Fatigue Loading of Material or Mechanical Parts
Fatigue loading of mechanical parts or materials results from inconstant structural loads that change over time and can result in failures without warning. These loads can change slowly or very rapidly. As the loads vary, so does the stress level within the component. When considered during design, load variations are foreseeable and manageable. However, if fatigue loading is not considered during design, or if the part is used in an unexpected way or is defective, the part can fail.
Envista Forensics experts can determine how and why a part failed. Failure may be due to design, manufacturing, or the environment in which the part was used. The design may not have adequately considered all variable loads the part or material would encounter, it may have been manufactured with a virtually undetectable defect, or the environment it is used or stored could have compromised its properties.
Based on composition and manufacturing processes, some materials used for components hold up better over time to fatigue loading conditions. When considering material and part issues, one needs to consider:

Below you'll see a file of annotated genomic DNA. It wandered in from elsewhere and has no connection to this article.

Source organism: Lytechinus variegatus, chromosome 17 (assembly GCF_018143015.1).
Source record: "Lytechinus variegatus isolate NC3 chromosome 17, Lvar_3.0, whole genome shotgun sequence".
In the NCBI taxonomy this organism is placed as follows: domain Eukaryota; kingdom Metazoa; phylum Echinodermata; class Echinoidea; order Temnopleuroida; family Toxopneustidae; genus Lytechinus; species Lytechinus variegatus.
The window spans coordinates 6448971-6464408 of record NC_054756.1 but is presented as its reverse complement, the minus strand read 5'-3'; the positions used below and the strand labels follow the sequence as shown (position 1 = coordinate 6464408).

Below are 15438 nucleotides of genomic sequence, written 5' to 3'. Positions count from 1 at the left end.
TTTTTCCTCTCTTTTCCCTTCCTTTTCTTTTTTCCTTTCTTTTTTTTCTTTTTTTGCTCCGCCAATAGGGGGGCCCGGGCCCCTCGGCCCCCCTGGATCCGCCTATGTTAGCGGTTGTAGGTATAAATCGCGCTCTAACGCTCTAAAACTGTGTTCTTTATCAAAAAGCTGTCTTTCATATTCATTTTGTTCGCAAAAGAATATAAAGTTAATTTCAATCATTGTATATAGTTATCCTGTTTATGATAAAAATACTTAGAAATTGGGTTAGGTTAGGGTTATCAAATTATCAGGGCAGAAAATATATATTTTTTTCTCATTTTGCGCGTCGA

- The static and dynamic loads experienced directly leading to fatigue failure
- Whether a defect within the component from the start led to the fatigue failure
- Whether the correct material or part was used, tracking this from design to the manufacturing and installation phase
- Whether the environment where it was stored or used conducive to the lifetime of the material or part
Fatigue Loading Analysis
The root cause of fatigue loading is investigated by physically examining the material or part to determine its properties (e.g. metallographic or grain structure) and signs of stress through microscopic and macroscopic means. Envista Forensics experts also review load history and fatigue lifetime and algorithms, which requires performing physical measurements and numerical calculations.
Most fatigue failure modes result from a combination of the following conditions:
- Simple fatigue, or loss of strength over multiple loading cycles, which often leads to other failure modes
- Yielding, or excess stress
- Deflection, where the material or a part of it is too flexible
- Buckling, where the material is not thick enough and the stress applied from both sides is too great
- Creep, where the body of the part of material deforms over time due to stress and/or heat
Though these issues may seem straightforward, rigorous analysis is needed to get to the true root of a fatigue issue. Our engineers and consultants have the tools and the expertise to identify what caused your unique fatigue loading incident and help you understand how to avoid these failures in the future.